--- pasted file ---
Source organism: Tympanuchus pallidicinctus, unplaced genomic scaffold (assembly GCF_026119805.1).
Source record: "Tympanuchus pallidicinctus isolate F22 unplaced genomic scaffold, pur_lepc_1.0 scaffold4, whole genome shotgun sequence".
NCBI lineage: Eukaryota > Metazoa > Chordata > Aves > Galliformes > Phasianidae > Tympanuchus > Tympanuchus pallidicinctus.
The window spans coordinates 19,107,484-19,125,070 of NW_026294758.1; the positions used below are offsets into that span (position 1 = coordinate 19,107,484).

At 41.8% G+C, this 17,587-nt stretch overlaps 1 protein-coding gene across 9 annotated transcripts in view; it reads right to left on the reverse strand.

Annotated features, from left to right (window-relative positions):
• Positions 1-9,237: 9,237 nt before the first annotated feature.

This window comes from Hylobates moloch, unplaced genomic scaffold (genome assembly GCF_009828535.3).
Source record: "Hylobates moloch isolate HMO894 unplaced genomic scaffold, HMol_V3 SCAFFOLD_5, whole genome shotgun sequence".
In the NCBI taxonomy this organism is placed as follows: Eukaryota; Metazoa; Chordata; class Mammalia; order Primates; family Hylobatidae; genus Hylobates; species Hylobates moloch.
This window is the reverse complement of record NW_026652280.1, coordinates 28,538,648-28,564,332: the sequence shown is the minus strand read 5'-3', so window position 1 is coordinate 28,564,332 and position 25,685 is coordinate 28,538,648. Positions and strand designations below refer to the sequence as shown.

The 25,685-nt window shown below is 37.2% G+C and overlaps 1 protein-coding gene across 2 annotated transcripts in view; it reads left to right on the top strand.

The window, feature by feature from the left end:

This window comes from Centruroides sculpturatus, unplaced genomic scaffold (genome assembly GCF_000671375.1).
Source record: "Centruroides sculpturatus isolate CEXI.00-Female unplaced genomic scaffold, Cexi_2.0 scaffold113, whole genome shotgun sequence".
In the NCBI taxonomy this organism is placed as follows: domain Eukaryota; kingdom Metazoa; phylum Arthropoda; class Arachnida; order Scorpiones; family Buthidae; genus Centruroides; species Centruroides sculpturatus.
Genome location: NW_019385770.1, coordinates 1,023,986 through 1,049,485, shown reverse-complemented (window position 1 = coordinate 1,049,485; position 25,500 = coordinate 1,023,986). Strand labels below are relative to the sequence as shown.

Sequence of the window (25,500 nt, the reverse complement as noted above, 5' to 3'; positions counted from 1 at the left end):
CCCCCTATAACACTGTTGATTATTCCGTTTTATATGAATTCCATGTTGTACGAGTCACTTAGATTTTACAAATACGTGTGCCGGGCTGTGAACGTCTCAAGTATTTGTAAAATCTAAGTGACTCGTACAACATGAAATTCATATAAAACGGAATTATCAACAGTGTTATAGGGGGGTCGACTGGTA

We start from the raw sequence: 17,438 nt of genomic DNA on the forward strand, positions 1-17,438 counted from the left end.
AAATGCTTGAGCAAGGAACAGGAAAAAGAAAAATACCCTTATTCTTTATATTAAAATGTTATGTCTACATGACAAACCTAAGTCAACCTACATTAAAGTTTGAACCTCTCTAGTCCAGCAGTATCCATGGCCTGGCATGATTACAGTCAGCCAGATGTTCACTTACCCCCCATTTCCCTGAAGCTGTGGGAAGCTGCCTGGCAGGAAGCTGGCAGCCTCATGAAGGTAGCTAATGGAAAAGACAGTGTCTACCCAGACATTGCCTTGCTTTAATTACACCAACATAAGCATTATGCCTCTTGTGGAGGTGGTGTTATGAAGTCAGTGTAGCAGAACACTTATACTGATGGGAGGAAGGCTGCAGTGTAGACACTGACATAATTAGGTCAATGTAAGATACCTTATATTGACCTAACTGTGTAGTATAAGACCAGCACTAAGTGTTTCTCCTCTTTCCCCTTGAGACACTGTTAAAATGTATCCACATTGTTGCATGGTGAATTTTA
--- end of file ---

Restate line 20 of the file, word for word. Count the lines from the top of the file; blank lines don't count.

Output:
We start from the raw sequence: 17,438 nt of genomic DNA on the forward strand, positions 1-17,438 counted from the left end.